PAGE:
What: A Britten Festival of Song: The Canticles, with the Aldeburgh Connection
When/where: Saturday, 8 p.m., Phillip T. Young Recital Hall (School of Music, MacLaurin Building, UVic)
Tickets: Admission free
This year marks the centenary of the birth of Benjamin Britten, one of the 20th century’s greatest and most significant composers, and Victoria has not ignored this milestone.
Music by Britten has been performed this year by Pacific Opera Victoria, the Victoria Chamber Orchestra, the Victoria Conservatory of Music’s Opera Studio and others. There is more to come next month, including the Victoria Symphony and the Lafayette String Quartet, and in an all-Britten concert at the University of Victoria.
A centenary venture of special note will take place Saturday evening at UVic. Titled A Britten Festival of Song: The Canticles, it is a program of solo-vocal and choral works presented under the authoritative auspices of two musicians for whom the composer is simply “Ben.”
They are Stephen Ralls and Bruce Ubukata, Toronto-based pianists and vocal coaches whose busy, varied and distinguished careers recently earned them appointments to the Order of Canada. Since 1982 they have directed their own performing organization, the Aldeburgh Connection, through which they have mounted more than 100 thematically unified programs of vocal and piano music, toured parts of Canada, the U.S. and England, broadcast on CBC Radio, and released half a dozen CDs.
Over the years, the Aldeburgh Connection has promoted many of Canada’s leading singers. One of them, local tenor Benjamin Butterfield, says: “They have been responsible for giving most of us Canadian singers our first and most regular opportunities to present song repertoire to the Canadian public.” (That includes four singers in POV’s current production of Falstaff).
Alas, 2012-13 was the Aldeburgh Connection’s last regular season of self-presented concerts, though the duo will still perform and teach under that moniker, in Toronto and elsewhere, when invited by others. (Butterfield initiated their visit to Victoria.)
Ralls and Ubukata brought their farewell Toronto season to an end, in April and May, with three all-Britten programs, and it was a fitting way to go out, not just because of the centenary: Britten was in large part the inspiration for the Aldeburgh Connection.
Aldeburgh is a seaside town in Britten’s native Suffolk, England. He and his longtime musical and domestic partner, tenor Peter Pears, settled there in 1937 and in 1948 co-founded a summer music festival that continues to this day. Ralls, who is English, worked there with Britten in the early 1970s — he was pianist for the original production and first recording of the opera Death in Venice — and later was an accompanist for Pears.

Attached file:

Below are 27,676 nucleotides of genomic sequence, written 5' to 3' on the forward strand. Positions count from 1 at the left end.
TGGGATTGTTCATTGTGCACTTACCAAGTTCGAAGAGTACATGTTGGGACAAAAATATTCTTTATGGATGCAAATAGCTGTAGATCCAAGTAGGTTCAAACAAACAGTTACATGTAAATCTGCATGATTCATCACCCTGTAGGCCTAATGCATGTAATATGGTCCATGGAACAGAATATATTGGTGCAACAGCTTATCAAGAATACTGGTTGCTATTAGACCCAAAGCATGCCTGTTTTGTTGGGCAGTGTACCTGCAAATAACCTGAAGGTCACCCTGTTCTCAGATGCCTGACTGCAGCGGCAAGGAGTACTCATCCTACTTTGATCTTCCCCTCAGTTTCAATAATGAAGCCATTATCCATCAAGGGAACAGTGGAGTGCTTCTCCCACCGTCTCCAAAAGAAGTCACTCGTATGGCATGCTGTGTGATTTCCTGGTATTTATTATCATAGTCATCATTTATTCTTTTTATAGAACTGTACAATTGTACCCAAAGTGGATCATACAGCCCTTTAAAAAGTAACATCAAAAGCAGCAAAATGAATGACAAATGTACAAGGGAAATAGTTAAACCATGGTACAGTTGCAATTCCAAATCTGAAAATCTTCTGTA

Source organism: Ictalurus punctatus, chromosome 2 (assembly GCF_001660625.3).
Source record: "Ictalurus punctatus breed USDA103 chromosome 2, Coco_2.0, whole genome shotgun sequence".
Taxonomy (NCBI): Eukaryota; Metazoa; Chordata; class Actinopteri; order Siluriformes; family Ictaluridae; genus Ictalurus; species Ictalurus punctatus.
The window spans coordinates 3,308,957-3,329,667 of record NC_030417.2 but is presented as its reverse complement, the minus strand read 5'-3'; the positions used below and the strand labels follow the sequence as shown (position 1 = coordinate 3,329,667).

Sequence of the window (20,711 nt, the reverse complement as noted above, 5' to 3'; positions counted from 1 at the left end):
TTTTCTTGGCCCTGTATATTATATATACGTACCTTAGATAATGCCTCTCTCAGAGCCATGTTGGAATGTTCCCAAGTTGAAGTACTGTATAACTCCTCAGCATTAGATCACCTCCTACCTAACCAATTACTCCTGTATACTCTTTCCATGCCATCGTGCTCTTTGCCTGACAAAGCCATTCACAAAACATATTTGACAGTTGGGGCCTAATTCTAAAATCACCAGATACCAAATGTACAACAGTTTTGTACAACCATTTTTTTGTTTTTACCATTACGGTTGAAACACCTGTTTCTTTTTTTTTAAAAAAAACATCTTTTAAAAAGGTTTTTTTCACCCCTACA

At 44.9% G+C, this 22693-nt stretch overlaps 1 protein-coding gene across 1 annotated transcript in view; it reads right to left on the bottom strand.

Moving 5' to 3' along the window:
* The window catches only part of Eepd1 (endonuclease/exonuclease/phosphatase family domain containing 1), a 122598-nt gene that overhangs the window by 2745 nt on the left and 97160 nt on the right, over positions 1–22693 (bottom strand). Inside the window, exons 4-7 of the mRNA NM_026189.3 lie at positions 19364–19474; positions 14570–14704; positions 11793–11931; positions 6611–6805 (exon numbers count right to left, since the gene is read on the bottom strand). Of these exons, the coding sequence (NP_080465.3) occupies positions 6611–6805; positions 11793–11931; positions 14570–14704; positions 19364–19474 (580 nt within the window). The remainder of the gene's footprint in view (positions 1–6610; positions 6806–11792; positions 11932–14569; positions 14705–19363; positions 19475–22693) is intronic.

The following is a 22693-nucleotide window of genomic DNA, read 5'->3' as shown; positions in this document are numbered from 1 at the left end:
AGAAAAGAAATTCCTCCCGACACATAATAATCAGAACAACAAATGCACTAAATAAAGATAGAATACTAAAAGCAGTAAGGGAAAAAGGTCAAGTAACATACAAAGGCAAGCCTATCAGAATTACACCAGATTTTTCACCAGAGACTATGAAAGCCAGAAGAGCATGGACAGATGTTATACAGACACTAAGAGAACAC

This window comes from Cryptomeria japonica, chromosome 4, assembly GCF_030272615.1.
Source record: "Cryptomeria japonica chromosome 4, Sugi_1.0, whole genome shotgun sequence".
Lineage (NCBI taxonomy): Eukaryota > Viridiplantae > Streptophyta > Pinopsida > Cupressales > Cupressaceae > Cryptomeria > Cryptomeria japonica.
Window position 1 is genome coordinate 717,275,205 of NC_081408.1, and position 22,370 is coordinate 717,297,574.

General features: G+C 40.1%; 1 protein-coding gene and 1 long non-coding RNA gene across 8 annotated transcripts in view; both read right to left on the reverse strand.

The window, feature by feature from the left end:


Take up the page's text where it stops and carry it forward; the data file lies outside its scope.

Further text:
Ubukata first visited Aldeburgh in 1977, the year after Britten’s death, and since that summer he and Ralls have also been partners in both art and life. Ralls emigrated to Canada in 1978, but the two continued to perform, coach and teach at the Aldeburgh Festival and at the Britten-Pears School for Advanced Musical Studies through the early 1990s. When they founded their own organization in Toronto, they sought to carry over “the traditions and the high standards of performance associated with Aldeburgh.” (Pears, who lived until 1986, was their founding patron.)
Though Ubukata is from Ontario, he has had a family connection to Victoria since the 1970s, and he and Ralls have been regular visitors over the years, especially at Christmas time, yet Saturday’s concert marks their first appearance here as the Aldeburgh Connection.
On Saturday’s program, a repeat of one of those season-ending programs in Toronto, the main works will be three of the five extraordinary Canticles that Britten composed between 1947 and 1974, profoundly expressive devotional works for solo voices with piano. Ralls and Ubukata will serve as narrators and accompanists, joining the same three singers that appeared in the Toronto concert: Butterfield, countertenor Daniel Taylor, and baritone Alexander Dobson, all of them familiar to Victoria audiences.
(Taylor and Butterfield also sang in the Aldeburgh Connection’s beautiful recording of Britten’s Canticles, released in 1996 on a Marquis Classics CD.)
Saturday’s program will also feature a handful of Britten’s settings of music by Purcell, who greatly influenced his own work (including the first Canticle), and a ballad sung by the men of UVic’s Chamber Singers, directed by Gary Froese.
As the concert is part of UVic’s Orion Series in Fine Arts, admission is free, though note that Phillip T. Young Recital Hall seats only 220.
The Aldeburgh Connection will also lead a free public masterclass today at 3:30 p.m. in UVic’s MacLaurin Building, room B037.
Note: This concert will also be streamed live online through UVic’s Listen! Live program at finearts.uvic.ca/music/events/live/.